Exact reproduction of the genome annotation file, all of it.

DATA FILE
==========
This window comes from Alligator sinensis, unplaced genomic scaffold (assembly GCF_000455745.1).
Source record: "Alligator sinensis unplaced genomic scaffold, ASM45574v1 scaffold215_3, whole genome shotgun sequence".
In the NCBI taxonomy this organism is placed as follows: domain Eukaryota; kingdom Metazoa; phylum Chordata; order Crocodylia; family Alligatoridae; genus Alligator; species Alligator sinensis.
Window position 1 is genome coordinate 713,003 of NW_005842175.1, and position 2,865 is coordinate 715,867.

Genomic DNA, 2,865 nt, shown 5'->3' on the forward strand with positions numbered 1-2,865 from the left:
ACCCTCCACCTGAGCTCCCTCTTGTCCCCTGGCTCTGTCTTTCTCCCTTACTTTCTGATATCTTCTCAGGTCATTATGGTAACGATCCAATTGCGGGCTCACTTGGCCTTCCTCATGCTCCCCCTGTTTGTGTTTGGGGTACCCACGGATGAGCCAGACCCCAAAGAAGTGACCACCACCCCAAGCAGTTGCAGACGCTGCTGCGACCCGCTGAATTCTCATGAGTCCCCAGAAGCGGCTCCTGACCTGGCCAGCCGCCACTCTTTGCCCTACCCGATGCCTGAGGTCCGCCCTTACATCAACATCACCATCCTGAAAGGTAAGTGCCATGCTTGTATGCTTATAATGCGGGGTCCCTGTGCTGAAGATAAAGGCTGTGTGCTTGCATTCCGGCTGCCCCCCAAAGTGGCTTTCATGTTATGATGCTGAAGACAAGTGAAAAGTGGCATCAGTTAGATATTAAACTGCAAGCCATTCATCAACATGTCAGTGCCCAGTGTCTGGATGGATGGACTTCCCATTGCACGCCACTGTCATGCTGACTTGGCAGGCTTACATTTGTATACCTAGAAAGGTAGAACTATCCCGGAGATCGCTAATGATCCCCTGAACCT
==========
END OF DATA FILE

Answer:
This window comes from Alligator sinensis, unplaced genomic scaffold (assembly GCF_000455745.1).
Source record: "Alligator sinensis unplaced genomic scaffold, ASM45574v1 scaffold215_3, whole genome shotgun sequence".
In the NCBI taxonomy this organism is placed as follows: domain Eukaryota; kingdom Metazoa; phylum Chordata; order Crocodylia; family Alligatoridae; genus Alligator; species Alligator sinensis.
Window position 1 is genome coordinate 713,003 of NW_005842175.1, and position 2,865 is coordinate 715,867.

Genomic DNA, 2,865 nt, shown 5'->3' on the forward strand with positions numbered 1-2,865 from the left:
ACCCTCCACCTGAGCTCCCTCTTGTCCCCTGGCTCTGTCTTTCTCCCTTACTTTCTGATATCTTCTCAGGTCATTATGGTAACGATCCAATTGCGGGCTCACTTGGCCTTCCTCATGCTCCCCCTGTTTGTGTTTGGGGTACCCACGGATGAGCCAGACCCCAAAGAAGTGACCACCACCCCAAGCAGTTGCAGACGCTGCTGCGACCCGCTGAATTCTCATGAGTCCCCAGAAGCGGCTCCTGACCTGGCCAGCCGCCACTCTTTGCCCTACCCGATGCCTGAGGTCCGCCCTTACATCAACATCACCATCCTGAAAGGTAAGTGCCATGCTTGTATGCTTATAATGCGGGGTCCCTGTGCTGAAGATAAAGGCTGTGTGCTTGCATTCCGGCTGCCCCCCAAAGTGGCTTTCATGTTATGATGCTGAAGACAAGTGAAAAGTGGCATCAGTTAGATATTAAACTGCAAGCCATTCATCAACATGTCAGTGCCCAGTGTCTGGATGGATGGACTTCCCATTGCACGCCACTGTCATGCTGACTTGGCAGGCTTACATTTGTATACCTAGAAAGGTAGAACTATCCCGGAGATCGCTAATGATCCCCTGAACCT